Burn of Curiosity

 

At seven years old, I could be characterized as a typical young boy. I’m always curious.

One autumn evening, I was enjoying the company of my two best friends. While we were exploring a nearby cornfield, we stumbled upon a smoldering fire pit.

The abandoned fire pit was nearly out and all that remained was the soft glow of the cinders. Noticing a shiny object in the embers, I bent down and pulled out a piece of tin. The point at which I grabbed the metallic object seemed lukewarm at best. Out of sheer inquisitiveness (others would say boyish stupidity), I placed the tin on my forearm.

It was blistering hot! I quickly dropped the tin and what remained was a 2-by-3 inch burn on my forearm. And needless to say, my arm sizzled with pain.

I’m sure you have heard the statement: “If you play with fire, sooner or later you’ll be burned.” Literally, I had been burned. I had failed to realize that the rest of the tin that my fingers had not grasped was placed right in the middle of the heat.

Sin is much like playing with fire. It is an inviting temptress. It lures us to ignore the hazard signs and to walk up to its doorstep. We are tempted to make excuses and reason away the potential harm. We think to ourselves: “No one will know I’m twisting the truth. No one will know I’m viewing Internet pornography. No one will know I had one too many glasses of wine.” So we give in to the lust of the flesh.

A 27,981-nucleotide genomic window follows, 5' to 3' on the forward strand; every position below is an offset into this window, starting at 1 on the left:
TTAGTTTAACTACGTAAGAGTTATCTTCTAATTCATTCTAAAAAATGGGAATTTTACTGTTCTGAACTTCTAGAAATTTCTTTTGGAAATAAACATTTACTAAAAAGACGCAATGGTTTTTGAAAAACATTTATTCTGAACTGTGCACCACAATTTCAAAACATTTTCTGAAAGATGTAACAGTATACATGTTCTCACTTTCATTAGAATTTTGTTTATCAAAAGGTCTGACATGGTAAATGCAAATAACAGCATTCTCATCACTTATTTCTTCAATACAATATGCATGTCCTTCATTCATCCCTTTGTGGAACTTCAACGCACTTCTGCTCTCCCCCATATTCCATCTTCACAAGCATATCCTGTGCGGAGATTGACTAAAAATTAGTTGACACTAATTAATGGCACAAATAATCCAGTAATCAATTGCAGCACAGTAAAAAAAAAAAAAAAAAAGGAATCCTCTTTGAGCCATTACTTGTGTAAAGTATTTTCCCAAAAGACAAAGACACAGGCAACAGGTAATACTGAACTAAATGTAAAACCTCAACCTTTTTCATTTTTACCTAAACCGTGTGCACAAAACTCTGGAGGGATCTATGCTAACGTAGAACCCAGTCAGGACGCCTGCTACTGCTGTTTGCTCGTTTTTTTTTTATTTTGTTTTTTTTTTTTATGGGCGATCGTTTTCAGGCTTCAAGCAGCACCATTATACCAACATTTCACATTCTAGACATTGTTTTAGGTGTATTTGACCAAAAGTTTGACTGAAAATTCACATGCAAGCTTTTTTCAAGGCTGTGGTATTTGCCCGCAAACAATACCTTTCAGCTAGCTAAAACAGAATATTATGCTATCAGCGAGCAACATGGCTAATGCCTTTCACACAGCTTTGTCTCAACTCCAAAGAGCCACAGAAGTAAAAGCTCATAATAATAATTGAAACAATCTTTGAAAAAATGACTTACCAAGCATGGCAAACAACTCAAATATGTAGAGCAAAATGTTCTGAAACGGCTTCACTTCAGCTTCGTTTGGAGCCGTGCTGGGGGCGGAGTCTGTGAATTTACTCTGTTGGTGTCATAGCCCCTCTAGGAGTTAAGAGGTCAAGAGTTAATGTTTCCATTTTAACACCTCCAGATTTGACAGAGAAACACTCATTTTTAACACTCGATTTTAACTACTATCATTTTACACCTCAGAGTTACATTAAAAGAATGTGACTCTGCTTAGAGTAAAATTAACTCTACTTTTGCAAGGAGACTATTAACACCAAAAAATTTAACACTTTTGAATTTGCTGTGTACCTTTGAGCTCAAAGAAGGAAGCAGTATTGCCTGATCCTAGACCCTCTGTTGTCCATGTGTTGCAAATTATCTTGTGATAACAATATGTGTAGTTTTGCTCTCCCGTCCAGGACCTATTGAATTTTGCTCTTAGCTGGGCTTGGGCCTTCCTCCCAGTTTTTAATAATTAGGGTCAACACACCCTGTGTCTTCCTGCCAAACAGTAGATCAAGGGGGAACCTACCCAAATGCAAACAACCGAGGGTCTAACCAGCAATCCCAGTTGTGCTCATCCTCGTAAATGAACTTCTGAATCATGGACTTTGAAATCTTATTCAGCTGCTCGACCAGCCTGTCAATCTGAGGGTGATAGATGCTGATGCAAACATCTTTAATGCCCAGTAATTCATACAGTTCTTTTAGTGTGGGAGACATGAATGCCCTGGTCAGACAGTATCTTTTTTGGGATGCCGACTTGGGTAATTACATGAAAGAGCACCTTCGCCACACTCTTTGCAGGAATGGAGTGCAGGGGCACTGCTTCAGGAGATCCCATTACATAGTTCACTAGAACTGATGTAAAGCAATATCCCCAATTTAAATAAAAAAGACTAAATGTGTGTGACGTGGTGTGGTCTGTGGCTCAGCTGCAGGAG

However, sin is a deceiver just as I was deceived by the cool edge of the burning tin. In the beginning, sin looks, and may even feel, fun. Sooner or later though, the sin we flirt with will devastatingly sear and destroy whatever lies in its path like a spark to a dry forest.

Though resisting sin’s temptation is never easy, God promises a way out. He said, “The temptations in your life are no different from what others experience. And God is faithful. He will not allow the temptation to be more than you can stand. When you are tempted, he will show you a way out so that you can endure” (1 Corinthians 10:13). But the premise is this: Don’t ever think that you are strong enough to resist the snare of sin on your own.

Eugene Peterson paraphrased 1 Corinthians 10:11-12 this way: “ These are all warning markers—danger!—in our history books, written down so that we don’t repeat their mistakes. Our positions in the story are parallel—they at the beginning, we at the end—and we are just as capable of messing it up as they were. Don’t be so naive and self-confident. You’re not exempt. You could fall flat on your face as easily as anyone else. Forget about self-confidence; it’s useless. Cultivate God-confidence.”

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